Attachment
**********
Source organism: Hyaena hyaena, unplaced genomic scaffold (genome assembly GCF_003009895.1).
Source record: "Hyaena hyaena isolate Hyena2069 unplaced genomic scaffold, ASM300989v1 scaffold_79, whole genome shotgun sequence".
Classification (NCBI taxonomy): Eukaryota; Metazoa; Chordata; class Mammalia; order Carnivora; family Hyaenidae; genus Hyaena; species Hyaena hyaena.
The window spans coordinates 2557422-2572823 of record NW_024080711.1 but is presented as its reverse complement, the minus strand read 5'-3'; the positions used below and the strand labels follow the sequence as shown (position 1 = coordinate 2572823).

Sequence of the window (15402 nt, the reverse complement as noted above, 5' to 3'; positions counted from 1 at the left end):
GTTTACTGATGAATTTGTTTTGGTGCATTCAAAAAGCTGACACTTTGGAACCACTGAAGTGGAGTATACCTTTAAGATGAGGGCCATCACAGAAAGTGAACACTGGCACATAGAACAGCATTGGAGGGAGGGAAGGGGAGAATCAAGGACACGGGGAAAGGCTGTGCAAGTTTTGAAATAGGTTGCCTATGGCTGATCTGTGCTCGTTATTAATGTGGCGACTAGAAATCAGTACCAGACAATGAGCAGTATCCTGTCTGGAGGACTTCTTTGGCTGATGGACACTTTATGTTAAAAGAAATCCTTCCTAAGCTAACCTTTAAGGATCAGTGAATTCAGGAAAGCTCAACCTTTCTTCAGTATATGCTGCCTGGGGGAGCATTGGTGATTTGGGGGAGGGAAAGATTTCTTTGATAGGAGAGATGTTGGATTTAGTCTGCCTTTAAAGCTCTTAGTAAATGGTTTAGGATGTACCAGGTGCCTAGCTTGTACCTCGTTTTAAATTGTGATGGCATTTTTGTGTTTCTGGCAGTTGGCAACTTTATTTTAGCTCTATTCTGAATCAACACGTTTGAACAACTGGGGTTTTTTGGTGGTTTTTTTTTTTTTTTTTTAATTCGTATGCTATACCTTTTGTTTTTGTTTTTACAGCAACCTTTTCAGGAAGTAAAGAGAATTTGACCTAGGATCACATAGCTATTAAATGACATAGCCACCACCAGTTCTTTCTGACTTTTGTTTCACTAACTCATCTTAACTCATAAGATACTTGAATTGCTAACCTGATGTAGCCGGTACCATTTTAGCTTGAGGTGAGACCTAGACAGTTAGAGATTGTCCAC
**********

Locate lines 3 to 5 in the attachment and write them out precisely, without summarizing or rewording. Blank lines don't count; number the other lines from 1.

Classification (NCBI taxonomy): Eukaryota; Metazoa; Chordata; class Mammalia; order Carnivora; family Hyaenidae; genus Hyaena; species Hyaena hyaena.
The window spans coordinates 2557422-2572823 of record NW_024080711.1 but is presented as its reverse complement, the minus strand read 5'-3'; the positions used below and the strand labels follow the sequence as shown (position 1 = coordinate 2572823).

Sequence of the window (15402 nt, the reverse complement as noted above, 5' to 3'; positions counted from 1 at the left end):